Japan's Line has super app potential. Its messaging app is popular in Japan, Taiwan and Thailand. It has content, e-commerce and a growing portfolio of fintech services, with Line Bank set to launch in Taiwan by the middle of the year. And a recent merger with SoftBank affiliate Z Holdings brings an additional US$4.7 billion in capital to the table. The new entity, which integrates Line with Yahoo in Japan, projects that it will post revenue of 2 trillion yen and operating profit of 225 billion yen by fiscal year 2023. It is the brainchild of SoftBank founder Masayoshi Son, who aims to build a Japanese tech juggernaut able to compete with Google, Amazon, Facebook and Apple in Japan.
Fintech is the magic glue that holds startup ecosystems together in Asia. One after another, the region's biggest platform companies have pivoted to fintech, and then declared themselves super apps, usually in that order. Indonesia's Traveloka is expanding its fintech offerings from Indonesia to Thailand and Vietnam as it eyes going public in the U.S. this year through a blank-check company.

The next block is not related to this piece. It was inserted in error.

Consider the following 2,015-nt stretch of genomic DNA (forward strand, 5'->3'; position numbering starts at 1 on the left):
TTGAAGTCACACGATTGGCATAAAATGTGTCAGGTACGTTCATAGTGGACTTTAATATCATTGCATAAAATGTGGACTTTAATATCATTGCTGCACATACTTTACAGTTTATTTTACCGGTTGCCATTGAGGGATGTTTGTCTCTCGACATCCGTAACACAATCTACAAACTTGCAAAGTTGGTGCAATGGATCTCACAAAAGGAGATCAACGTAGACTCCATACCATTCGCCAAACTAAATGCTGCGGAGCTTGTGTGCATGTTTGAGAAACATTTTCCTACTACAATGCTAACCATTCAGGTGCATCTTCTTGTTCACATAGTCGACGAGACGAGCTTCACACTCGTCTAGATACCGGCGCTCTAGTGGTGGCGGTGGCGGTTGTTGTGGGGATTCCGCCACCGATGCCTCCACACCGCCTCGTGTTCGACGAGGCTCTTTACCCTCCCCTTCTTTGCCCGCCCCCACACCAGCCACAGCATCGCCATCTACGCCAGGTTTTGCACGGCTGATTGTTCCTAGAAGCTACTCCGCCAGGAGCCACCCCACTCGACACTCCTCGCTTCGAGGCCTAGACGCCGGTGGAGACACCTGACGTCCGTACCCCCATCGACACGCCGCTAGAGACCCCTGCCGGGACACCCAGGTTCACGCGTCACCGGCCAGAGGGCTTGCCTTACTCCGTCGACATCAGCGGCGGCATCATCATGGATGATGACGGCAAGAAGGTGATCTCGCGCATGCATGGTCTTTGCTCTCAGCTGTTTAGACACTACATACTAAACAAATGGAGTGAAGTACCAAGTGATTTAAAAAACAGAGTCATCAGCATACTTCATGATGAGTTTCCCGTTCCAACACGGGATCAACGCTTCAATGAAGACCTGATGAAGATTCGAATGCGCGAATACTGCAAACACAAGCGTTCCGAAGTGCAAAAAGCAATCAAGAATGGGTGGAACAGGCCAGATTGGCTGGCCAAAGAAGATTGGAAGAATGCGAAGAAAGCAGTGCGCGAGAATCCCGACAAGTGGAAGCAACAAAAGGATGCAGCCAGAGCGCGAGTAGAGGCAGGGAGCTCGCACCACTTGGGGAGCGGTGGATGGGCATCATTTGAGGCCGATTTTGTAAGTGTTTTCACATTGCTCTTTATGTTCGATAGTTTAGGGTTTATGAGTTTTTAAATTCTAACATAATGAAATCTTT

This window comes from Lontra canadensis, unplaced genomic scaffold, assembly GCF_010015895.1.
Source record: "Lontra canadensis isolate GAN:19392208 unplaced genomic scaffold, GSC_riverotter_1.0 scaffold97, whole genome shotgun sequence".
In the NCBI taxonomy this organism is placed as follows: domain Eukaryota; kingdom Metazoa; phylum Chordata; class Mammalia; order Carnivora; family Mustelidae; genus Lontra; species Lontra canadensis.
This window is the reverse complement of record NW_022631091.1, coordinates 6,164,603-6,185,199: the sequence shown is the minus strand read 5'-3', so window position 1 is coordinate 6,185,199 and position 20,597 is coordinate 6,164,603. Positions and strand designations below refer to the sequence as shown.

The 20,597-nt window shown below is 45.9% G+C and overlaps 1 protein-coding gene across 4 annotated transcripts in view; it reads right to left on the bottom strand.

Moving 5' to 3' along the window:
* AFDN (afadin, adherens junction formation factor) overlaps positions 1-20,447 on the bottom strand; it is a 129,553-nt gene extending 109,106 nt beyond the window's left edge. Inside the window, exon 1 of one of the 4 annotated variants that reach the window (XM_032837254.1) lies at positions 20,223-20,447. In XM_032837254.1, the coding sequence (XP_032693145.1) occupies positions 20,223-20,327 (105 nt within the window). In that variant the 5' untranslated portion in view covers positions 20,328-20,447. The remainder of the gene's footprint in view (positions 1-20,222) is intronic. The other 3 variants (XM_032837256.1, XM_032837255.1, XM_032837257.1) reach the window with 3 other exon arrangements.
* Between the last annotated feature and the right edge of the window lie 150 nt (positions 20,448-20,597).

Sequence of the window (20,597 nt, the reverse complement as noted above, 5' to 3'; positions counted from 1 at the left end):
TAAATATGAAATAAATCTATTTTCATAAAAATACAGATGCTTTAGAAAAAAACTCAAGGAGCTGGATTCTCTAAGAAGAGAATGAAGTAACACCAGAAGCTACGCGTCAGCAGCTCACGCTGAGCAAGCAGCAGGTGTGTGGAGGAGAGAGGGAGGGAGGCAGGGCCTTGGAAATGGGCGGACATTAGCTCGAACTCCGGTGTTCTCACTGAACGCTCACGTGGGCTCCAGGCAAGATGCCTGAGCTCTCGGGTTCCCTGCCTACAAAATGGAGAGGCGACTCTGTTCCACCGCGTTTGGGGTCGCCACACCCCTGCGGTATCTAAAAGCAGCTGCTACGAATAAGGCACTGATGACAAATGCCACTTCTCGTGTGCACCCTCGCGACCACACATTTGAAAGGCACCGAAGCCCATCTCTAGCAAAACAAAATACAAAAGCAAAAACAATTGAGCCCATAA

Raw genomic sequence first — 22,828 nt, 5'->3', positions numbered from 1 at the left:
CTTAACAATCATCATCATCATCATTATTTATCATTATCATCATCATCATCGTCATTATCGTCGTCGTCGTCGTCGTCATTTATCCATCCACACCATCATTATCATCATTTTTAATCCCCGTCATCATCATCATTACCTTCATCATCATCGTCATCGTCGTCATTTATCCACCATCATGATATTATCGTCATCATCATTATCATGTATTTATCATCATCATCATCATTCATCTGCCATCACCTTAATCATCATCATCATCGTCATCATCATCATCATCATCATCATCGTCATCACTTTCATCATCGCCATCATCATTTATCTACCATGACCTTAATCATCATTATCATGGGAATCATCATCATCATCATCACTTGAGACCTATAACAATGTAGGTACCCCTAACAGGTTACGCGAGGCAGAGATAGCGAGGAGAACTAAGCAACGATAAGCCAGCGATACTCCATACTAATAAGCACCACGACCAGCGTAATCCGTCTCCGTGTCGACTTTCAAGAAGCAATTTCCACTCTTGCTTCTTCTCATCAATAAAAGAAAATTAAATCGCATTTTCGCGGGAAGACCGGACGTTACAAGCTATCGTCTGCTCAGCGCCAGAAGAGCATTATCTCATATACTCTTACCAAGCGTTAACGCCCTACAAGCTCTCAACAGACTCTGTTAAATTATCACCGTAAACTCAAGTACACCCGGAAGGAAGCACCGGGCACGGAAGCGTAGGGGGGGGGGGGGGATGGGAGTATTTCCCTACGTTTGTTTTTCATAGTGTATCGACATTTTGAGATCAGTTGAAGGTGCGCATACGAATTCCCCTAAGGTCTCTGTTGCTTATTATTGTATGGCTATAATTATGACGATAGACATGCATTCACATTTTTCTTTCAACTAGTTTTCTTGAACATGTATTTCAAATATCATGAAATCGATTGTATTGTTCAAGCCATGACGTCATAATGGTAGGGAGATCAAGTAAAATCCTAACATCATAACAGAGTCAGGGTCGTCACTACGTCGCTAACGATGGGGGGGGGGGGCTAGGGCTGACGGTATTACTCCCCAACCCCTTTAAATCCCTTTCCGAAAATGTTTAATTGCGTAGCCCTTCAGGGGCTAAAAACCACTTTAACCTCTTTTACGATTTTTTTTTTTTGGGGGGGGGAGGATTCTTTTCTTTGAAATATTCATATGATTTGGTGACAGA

Sea Group's latest earnings report is packed with good news. Its gaming and e-commerce businesses grew expeditiously in 2020 as people stayed home, shopped online and played online games. EBITDA surged to US$107 million, compared to a loss of US$178.6 million in 2019. Gross profit doubled to US$1.3 billion from US$604 million a year earlier. Net income, however, remained negative. In fact, net losses widened to US$1.62 billion from US$1.46 billion. The question for Sea and investors is, does it matter?
When South Korea introduced a peer-to-peer (P2P) lending law last year, it seemed regulators had paved the way for the industry to grow stably. Seoul recognized that P2P lending could promote financial inclusion. The industry just needed proper supervision to minimize fraud and loan delinquency. However, the loan delinquency rate is rising, Korea's fintech giants are cutting their ties with P2P lenders and many of the firms are struggling to meet the law's requirements.
Stripe may be the biggest fintech to fly under the radar in Asia Pacific. In private markets, its valuation is reportedly close to US$100 billion, up from about US$35 billion in April 2020. The San Francisco-based merchant payments provider saw its fortunes soar during the pandemic as its many North American customers moved online. It is now looking east to fuel its next stage of growth, including China, India, Southeast Asia and Australia. In 2020, Stripe increased its staff in the APAC region by 40% to more than 200.